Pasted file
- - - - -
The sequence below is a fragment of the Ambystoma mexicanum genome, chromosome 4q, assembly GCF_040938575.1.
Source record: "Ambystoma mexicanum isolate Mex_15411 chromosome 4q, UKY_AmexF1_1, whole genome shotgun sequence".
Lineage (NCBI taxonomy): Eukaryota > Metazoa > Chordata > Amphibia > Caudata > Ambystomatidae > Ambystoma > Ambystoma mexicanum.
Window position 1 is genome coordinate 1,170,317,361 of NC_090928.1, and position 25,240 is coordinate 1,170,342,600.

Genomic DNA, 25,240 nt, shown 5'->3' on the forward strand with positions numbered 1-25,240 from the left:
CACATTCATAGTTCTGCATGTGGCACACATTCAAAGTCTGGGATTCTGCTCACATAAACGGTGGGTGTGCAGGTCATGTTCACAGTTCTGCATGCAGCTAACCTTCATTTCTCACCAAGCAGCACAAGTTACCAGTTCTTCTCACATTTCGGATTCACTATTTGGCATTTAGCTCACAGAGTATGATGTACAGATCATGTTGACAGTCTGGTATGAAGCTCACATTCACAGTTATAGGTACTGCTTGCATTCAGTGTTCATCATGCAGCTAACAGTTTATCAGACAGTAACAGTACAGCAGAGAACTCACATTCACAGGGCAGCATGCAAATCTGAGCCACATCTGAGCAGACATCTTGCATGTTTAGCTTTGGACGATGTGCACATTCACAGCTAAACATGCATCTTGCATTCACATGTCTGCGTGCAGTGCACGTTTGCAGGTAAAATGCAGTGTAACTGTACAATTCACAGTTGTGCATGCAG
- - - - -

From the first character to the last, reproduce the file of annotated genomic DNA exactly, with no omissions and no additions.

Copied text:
The sequence below is a fragment of the Ambystoma mexicanum genome, chromosome 4q, assembly GCF_040938575.1.
Source record: "Ambystoma mexicanum isolate Mex_15411 chromosome 4q, UKY_AmexF1_1, whole genome shotgun sequence".
Lineage (NCBI taxonomy): Eukaryota > Metazoa > Chordata > Amphibia > Caudata > Ambystomatidae > Ambystoma > Ambystoma mexicanum.
Window position 1 is genome coordinate 1,170,317,361 of NC_090928.1, and position 25,240 is coordinate 1,170,342,600.

Genomic DNA, 25,240 nt, shown 5'->3' on the forward strand with positions numbered 1-25,240 from the left:
CACATTCATAGTTCTGCATGTGGCACACATTCAAAGTCTGGGATTCTGCTCACATAAACGGTGGGTGTGCAGGTCATGTTCACAGTTCTGCATGCAGCTAACCTTCATTTCTCACCAAGCAGCACAAGTTACCAGTTCTTCTCACATTTCGGATTCACTATTTGGCATTTAGCTCACAGAGTATGATGTACAGATCATGTTGACAGTCTGGTATGAAGCTCACATTCACAGTTATAGGTACTGCTTGCATTCAGTGTTCATCATGCAGCTAACAGTTTATCAGACAGTAACAGTACAGCAGAGAACTCACATTCACAGGGCAGCATGCAAATCTGAGCCACATCTGAGCAGACATCTTGCATGTTTAGCTTTGGACGATGTGCACATTCACAGCTAAACATGCATCTTGCATTCACATGTCTGCGTGCAGTGCACGTTTGCAGGTAAAATGCAGTGTAACTGTACAATTCACAGTTGTGCATGCAG